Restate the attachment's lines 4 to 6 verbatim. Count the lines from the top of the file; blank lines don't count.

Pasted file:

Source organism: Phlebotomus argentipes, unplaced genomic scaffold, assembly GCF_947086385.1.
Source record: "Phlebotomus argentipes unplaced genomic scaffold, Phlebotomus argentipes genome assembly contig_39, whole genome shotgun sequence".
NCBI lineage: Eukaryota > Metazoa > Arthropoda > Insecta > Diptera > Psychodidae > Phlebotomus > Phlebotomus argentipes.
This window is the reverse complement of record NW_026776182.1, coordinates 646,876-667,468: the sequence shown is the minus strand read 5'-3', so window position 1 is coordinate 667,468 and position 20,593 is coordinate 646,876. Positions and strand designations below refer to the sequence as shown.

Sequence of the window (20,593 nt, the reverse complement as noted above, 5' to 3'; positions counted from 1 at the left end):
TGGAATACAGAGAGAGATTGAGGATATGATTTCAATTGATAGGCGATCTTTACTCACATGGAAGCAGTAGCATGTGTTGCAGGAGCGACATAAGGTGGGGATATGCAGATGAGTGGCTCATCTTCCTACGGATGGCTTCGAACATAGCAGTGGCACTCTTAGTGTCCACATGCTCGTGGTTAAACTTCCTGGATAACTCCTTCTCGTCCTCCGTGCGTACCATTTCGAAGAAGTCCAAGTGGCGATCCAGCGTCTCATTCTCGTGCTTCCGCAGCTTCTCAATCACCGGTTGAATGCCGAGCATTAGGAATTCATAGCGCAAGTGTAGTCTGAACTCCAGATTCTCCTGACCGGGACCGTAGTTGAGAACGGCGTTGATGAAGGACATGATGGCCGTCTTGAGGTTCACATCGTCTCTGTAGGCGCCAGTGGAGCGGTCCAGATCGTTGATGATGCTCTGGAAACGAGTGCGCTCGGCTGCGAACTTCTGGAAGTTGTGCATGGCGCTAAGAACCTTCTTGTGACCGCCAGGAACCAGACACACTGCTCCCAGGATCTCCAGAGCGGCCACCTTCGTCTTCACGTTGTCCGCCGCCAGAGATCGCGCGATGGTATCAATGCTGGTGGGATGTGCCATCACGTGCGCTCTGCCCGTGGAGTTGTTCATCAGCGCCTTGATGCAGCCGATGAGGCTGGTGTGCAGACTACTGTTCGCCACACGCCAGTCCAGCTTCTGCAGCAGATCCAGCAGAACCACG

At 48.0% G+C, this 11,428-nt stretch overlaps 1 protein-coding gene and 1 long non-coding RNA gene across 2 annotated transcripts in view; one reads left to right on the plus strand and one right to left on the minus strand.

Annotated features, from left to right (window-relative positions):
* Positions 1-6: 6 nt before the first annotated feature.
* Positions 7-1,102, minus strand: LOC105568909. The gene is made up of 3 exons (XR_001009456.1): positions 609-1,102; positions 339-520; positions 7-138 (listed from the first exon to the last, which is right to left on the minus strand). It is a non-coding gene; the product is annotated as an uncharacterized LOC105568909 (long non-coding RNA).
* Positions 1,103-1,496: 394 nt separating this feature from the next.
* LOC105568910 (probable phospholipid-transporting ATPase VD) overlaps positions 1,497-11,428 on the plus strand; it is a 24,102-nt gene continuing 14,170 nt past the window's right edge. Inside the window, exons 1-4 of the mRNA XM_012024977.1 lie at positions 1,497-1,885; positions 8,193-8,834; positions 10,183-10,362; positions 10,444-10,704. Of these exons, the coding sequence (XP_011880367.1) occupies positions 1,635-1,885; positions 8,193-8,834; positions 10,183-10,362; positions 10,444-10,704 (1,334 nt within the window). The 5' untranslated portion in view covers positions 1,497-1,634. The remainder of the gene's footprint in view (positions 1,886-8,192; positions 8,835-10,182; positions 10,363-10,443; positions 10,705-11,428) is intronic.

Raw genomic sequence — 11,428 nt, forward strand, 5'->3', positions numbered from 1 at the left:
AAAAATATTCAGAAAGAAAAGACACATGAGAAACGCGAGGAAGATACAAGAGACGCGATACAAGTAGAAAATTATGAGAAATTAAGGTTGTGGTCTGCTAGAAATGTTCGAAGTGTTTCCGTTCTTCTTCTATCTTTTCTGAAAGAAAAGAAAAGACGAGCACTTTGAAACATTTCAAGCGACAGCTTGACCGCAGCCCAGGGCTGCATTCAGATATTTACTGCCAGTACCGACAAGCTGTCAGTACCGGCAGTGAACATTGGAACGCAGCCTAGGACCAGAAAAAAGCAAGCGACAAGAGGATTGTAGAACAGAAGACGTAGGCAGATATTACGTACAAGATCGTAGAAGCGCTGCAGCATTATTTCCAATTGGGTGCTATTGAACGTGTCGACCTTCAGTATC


This window is the reverse complement of record NW_026776182.1, coordinates 646,876-667,468: the sequence shown is the minus strand read 5'-3', so window position 1 is coordinate 667,468 and position 20,593 is coordinate 646,876. Positions and strand designations below refer to the sequence as shown.

Sequence of the window (20,593 nt, the reverse complement as noted above, 5' to 3'; positions counted from 1 at the left end):
TGGAATACAGAGAGAGATTGAGGATATGATTTCAATTGATAGGCGATCTTTACTCACATGGAAGCAGTAGCATGTGTTGCAGGAGCGACATAAGGTGGGGATATGCAGATGAGTGGCTCATCTTCCTACGGATGGCTTCGAACATAGCAGTGGCACTCTTAGTGTCCACATGCTCGTGGTTAAACTTCCTGGATAACTCCTTCTCGTCCTCCGTGCGTACCATTTCGAAGAAGTCCAAGTGGCGATCCAGCGTCTCATTCTCGTGCTTCCGCAGCTTCTCAATCACCGGTTGAATGCCGAGCATTAGGAATTCATAGCGCAAGTGTAGTCTGAACTCCAGATTCTCCTGACCGGGACCGTAGTTGAGAACGGCGTTGATGAAGGACATGATGGCCGTCTTGAGGTTCACATCGTCTCTGTAGGCGCCAGTGGAGCGGTCCAGATCGTTGATGATGCTCTGGAAACGAGTGCGCTCGGCTGCGAACTTCTGGAAGTTGTGCATGGCGCTAAGAACCTTCTTGTGACCGCCAGGAACCAGACACACTGCTCCCAGGATCTCCAGAGCGGCCACCTTCGTCTTCACGTTGTCCGCCGCCAGAGATCGCGCGATGGTATCAATGCTGGTGGGATGTGCCATCACGTGCGCTCTGCCCGTGGAGTTGTTCATCAGCGCCTTGATGCAGCCGATGAGGCTGGTGTGCAGACTACTGTTCGCCACACGCCAGTCCAGCTTCTGCAGCAGATCCAGCAGAACCACG